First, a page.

The government is understood to be preparing to back new legislation to ban cash payments for scrap metal after a private members bill was thrown out last week.
It is understood the Cabinet is this morning (Wednesday) discussing an amendment by Lord Faulkner to the Legal Aid Bill currently before Parliament that would also introduce unlimited fines for trading stolen material.
Labour MP Graham Jones attacked ministers for putting “politics above action to save war memorials and train lines” after they objected to his private member’s bill to tackle metal theft last week.
Jones suggested there was resistance to the proposed law from within the Department for Business, Innovation and Skills (BIS) which favours deregulating industry through the Red Tape Challenge.
He also accused ministers of “vanity” for preferring to introduce similar measures in the government’s name than through his bill.
Jones criticised the idea of ammending the Legal Aid Bill, saying it would only go before the House of Commons again briefly as it was currently in the House of Lords.
“New measures added in the Lords won’t be properly debated in the Commons in the hour or two backbenchers have to go through the potentially long list of other amendments”, he said.
The British Metals Recycling Association (BMRA) welcomed reports that the Cabinet was discussing the issue.
BMRA director general Ian Hetherington said: “We are aware that the Cabinet will be discussing Lord Faulkner’s amendment to the Legal Aid Bill, which proposes a ban on cash transactions, and we anticipate a ministerial announcement following the meeting.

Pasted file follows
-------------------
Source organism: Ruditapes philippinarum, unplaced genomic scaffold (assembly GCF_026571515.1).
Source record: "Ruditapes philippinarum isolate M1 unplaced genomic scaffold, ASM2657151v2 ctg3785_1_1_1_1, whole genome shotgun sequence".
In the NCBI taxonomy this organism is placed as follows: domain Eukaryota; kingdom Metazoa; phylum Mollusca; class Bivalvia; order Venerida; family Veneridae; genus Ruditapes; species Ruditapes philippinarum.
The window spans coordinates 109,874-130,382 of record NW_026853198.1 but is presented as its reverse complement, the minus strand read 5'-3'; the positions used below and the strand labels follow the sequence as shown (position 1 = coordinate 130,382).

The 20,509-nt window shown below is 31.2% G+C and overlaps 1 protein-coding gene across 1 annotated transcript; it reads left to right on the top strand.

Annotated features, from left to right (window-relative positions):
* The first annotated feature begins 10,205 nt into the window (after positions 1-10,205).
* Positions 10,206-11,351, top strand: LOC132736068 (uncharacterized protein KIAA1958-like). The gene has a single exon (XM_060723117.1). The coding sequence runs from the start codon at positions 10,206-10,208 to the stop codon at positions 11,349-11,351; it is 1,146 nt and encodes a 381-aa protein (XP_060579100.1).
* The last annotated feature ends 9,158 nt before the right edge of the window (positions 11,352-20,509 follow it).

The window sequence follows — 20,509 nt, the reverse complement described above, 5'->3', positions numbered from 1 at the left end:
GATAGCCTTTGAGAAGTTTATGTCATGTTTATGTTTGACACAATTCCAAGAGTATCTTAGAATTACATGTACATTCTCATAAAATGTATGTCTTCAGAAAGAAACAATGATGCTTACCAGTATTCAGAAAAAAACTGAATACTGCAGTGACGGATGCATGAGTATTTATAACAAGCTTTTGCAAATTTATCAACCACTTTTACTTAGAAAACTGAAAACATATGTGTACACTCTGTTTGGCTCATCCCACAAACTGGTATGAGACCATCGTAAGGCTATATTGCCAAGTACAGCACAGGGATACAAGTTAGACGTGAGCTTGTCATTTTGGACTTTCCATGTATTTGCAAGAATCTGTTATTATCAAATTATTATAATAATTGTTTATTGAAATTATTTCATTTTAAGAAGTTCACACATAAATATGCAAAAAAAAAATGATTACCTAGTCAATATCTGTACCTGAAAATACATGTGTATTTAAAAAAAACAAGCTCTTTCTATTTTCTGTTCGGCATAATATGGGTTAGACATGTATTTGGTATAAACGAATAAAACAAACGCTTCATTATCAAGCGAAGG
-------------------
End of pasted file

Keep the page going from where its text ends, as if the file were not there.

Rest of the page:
“However cashless transactions will not solve the problem and will simply push the trade to illegal scrap yards.”
MRW is awaiting a response from the Home Office. BIS declined to comment.
The developments come as police in the North-east of England made 35 arrests and closed several scrapyards while searches for stolen metals were carried out.
Last week’s coordinated raids involved officers from Northumbria, Durham, Cleveland and Transport police and officials from the Environment Agency, Northern Grid and BT.
Durham police’s chief superintendent Dave Orford, regional lead for metal theft, said: “This operation is to help the scrap metal industry achieve its aim of ensuring those who operate within it do so lawfully. One of our key aims to that end is to choke off the market for stolen metal.”
Merchants in the region have reported to MRW that the police raids have futher slowed gate trade already affected by the Operation Tornado voluntary ID check scheme. One trader said he was turning away up to half of all gate trade.
Jones’ bill proposed a ban on cash trade, a dealer’s licence fee to fund regulation, mandatory photo ID for sellers and police powers to search any scrapyard and close yards where stolen material is found.